Wednesday, March 29, 2017

Literally the Best Reviews: The Education of Dixie Dupree

The Education of Dixie Dupree -- Donna Everhart
Kensington Publishing
352 Pages

On rare occasions, I pick up books that are outside my typical comfort zone. I generally like thrillers and some historical fiction, and I love character driven stories. If all three are combined, then we have a book that will get read as quickly as I can turn the pages. However, this story is just a bit different. It definitely is centered around a well written character. The subject matter may be just a bit uncomfortable, but it will keep you engrossed until the end.

The Education of Dixie Dupree by Donna Everhart is told from the perspective of eleven-year-old Dixie Dupree, a serial liar. It is 1969 in Deep South Alabama. Dixie’s parent’s are from two different worlds, and the cracks are widening between the two. One, an Alabama native, loves his family and his home. The other, a socialite from New Hampshire longs for the New England life. In the midst of all this, Dixie records her life and that of those around her in a diary.

When tragedy strikes the family and her Uncle Ray arrives from New Hampshire, Dixie’s life takes an abrupt change. Throughout all this, Dixie continues to tell her diary everything. However, she has been known to fabricate stories in her past. Because of this, when something happens in her life, she is looked upon with derision.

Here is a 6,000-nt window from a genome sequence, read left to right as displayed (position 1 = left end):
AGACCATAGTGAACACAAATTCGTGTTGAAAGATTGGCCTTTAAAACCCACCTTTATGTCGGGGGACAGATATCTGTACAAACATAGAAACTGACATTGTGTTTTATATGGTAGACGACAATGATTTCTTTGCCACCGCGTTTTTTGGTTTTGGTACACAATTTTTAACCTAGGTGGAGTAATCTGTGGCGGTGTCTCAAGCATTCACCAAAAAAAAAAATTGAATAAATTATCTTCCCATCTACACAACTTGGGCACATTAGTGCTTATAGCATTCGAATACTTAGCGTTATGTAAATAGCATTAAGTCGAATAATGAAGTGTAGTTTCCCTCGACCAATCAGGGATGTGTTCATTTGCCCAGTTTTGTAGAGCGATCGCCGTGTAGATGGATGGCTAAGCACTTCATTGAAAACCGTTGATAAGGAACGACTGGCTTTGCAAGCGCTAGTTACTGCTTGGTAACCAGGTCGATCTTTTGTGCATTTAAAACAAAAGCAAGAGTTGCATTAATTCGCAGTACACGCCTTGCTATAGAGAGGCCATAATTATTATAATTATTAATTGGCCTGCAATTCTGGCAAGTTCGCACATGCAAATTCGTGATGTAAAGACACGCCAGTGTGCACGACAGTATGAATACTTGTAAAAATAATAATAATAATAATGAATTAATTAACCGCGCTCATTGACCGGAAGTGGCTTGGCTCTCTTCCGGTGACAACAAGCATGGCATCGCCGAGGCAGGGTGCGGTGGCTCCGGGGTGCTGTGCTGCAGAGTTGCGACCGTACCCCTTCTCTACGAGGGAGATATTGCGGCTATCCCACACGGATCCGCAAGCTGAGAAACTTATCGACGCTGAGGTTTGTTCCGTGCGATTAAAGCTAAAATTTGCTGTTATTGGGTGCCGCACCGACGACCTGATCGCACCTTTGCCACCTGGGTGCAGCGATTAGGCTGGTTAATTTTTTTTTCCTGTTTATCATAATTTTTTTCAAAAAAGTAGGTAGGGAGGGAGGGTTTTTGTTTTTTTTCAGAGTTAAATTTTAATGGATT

When I started reading this, I had the ending mostly figured out. The plot was telegraphed from almost the beginning of the book. There were a couple of twists, but they were mostly in the subplot. The one twist I did not expect was about Dixie’s grandmother. I had that pegged differently.

This is supposed to be written as the diary of an eleven year old girl. Having a daughter of the same age in the house, I can tell you that it is written well above what she could write. That’s okay, though. The book is supposed to be her experiences, but it’s also supposed to be able to be read by adults regarding the subject matter, which in itself was very serious.

While Donna Everhart did not capture the essence of an actual eleven year old girl, she set forth on a quest to bring life to her characters. She did that very well with Dixie. The other characters in the book were mere set pieces that Dixie reacted to. There’s not a lot of depth to these other people in the book. However, that may be the product of it coming from an eleven year old, making it a successful part of writing from that point of view. Children don’t grasp the way other people move through the world, and these other characters definitely floating through without much depth.

One moment of intensity with the other characters comes with a battle of headstrong women. One is Dixie. The other is her mother. In one of the best developed scenes of the book, these two go head to head as only a mother and daughter can. Living in a house with four daughters and seeing how they interact with my wife sometimes, I could see each one of the girls and Wendy reacting in exactly the same manner as Everhart has written the showdown between Dixie and her mother.

The story is very well written, and will keep the reader wondering exactly how the obvious ending actually gets resolved. It did not take very long to read because of the pace of events throughout the narrative. Those 352 pages fly by, and you wonder how you got to the ending so quickly.

This is Donna Everhart’s debut novel. Her next work is due out in January 2018. In the meantime, there is plenty of time for readers to enjoy The Education of Dixie Dupree while they wait for a new novel. I generally disregard most reviews I read on Amazon, but this one lived up to most of the hype it was getting there. I look forward to her next novel.

Craig Bacon has a pile of books to get through and so little time. Immortality might be his only option at this point.